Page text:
And then the next question asks about Epicurus. The same thing, except he was not religious, he was a materialist, but he was a funny materialist because he believed in free will. And they asked him, “How do you? – He was an atomist – How do you reconcile free will with all the atoms that merely react by hitting each other?” And he said that “Well some atoms swerve, they just swerve causelessly, and when they do that’s free choice.”
Obviously, she [Ayn Rand] didn’t believe in that, she didn’t believe in hedonism, which was his version of ethics, and he too was part of the “failure of nerve” because his version was not “go out and get as much pleasure as you can.” His version was to withdraw into the garden, and the line was “neither eat drink nor make merry lest tomorrow you die.” So in order to have pleasure you avoid anything that could upset you, so even though on the surface it was so different from Stoicism, it’s not.
I think it largely useless, and too far over the line of my intent to keep this blog focused on Epicurus, to attempt to unwind the many inaccuracies in these paragraphs. I am sure the Stoics would dispute some of the details of Peikoff’s characterization of their views, but I will leave that to them, and in fact there is a great deal of truth in Peikoff’s characterization of the essential error of Stoicism.
In regard to Epicurus, however, I will have to bite my tongue to keep from responding in kind to this disrespectful and woefully inaccurate summary of Epicureanism. Readers of this blog can cite the obvious problems, and anyone who cares to explore these topics in detail can find all of these slanders extensively refuted in Norman DeWitt’s Epicurus and His Philosophy. But to be clear:
- Unlike Objectivism today, Epicurus took seriously the need to establish a scientific basis for the nature of “the soul” and the existence of free will. Epicurus certainly never said that the swerve of the atom “was” free will, or “free choice,” but only that the free will which we see to exist in men must have a basis – not in a supernatural soul – but in an actual, real, physical, Natural characteristic. Epicurus set out to establish a rational and compelling system of thought capable of freeing the average man from the straightjacket of fear of the gods and fear of death. His achievement was revered throughout the ancient world, its renown has survived to this very day, and the superiority of Epicurus to every other ancient philosopher has been pointed out to the modern world by no less than Thomas Jefferson himself. Will anyone have heard of Objectivism in two thousand years?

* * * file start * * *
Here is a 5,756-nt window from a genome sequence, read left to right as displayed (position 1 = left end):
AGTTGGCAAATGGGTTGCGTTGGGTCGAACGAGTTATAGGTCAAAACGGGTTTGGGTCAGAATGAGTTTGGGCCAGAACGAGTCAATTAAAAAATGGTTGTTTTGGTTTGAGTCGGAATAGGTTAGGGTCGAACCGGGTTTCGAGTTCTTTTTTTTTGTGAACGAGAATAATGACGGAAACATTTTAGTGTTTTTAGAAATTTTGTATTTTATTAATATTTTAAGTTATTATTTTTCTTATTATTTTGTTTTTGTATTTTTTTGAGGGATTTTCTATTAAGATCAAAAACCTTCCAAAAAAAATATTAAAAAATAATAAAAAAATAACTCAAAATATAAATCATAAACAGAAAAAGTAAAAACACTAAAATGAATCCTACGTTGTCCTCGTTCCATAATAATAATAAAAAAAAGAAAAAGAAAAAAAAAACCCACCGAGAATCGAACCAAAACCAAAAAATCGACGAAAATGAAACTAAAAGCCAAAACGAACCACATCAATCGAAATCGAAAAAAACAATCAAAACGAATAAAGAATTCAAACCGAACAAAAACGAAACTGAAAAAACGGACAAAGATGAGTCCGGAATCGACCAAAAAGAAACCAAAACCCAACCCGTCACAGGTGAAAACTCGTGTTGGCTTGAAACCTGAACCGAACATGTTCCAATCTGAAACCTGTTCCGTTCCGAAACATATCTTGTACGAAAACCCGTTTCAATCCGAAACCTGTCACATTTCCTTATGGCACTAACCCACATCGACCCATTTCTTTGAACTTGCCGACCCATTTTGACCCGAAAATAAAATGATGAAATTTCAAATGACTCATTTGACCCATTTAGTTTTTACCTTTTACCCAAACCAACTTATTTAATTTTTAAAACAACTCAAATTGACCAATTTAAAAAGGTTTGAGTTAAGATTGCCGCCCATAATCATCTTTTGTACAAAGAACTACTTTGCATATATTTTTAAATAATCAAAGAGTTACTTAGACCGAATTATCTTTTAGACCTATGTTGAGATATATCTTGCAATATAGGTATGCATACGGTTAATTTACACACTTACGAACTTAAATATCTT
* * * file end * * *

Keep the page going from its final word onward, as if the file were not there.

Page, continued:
- Peikoff’s claim that Epicureanism was not oriented toward maximizing pleasure is as wrong-headed as are his claims that Epicurus preached withdrawal into the garden, that he preached against eating, drinking, and making merry, and that he preached avoiding anything upsetting as the proper means of gaining pleasure. Certainly these slanders are not original to Peikoff, and they have been around at least since the time of Cicero, but none of these errors can survive a study of the full context of the Epicurean texts, such as that conducted by Norman DeWitt. No reader of this blog, no reader of the work of DeWitt, and no one who studies the Epicurean texts sufficiently will fail to appreciate that these are simply echos of the distorted and selective readings of opponents who sought to place Epicurus in the worst light possible. Withdrawal into a garden can indeed be appropriate, but only when circumstances make the outside world hostile. Neither Cassius nor Atticus nor Lucretius nor Plotina nor any number of other Epicureans saw any reason to hide their views when circumstances allowed the freedom to proclaim them, and Epicurus himself gave no hint that he considered himself a prisoner within walls against his own will. Numerous passages establish that the pleasures of eating drinking and making merry were not only recommended, but were set forth as examples of Nature’s instruction to man of the proper way to live. And Epicurus could not have been more clear that on occasion pain (even “anything upsetting” in Peikoff’s words) is to be sought out and embraced when it rationally leads to the experience of greater pleasure or the avoidance of greater pain.
To bring this post to a close, it was not Epicurus who experienced a “Failure of Nerve.” It was the Stoics and their cousins in Platonic philosophy and competing religions whose nerve was incapable of trusting the senses, whose eyes were blind to the merit of Epicureanism, and whose cowardice paved the way for the Dark Ages. What’s done is done, but today it is quite a shame to see so many who would gain so much from Epicurus deprived of that opportunity because of the failure of their intellectual leaders to pay attention to the true philosophy of Epicurus.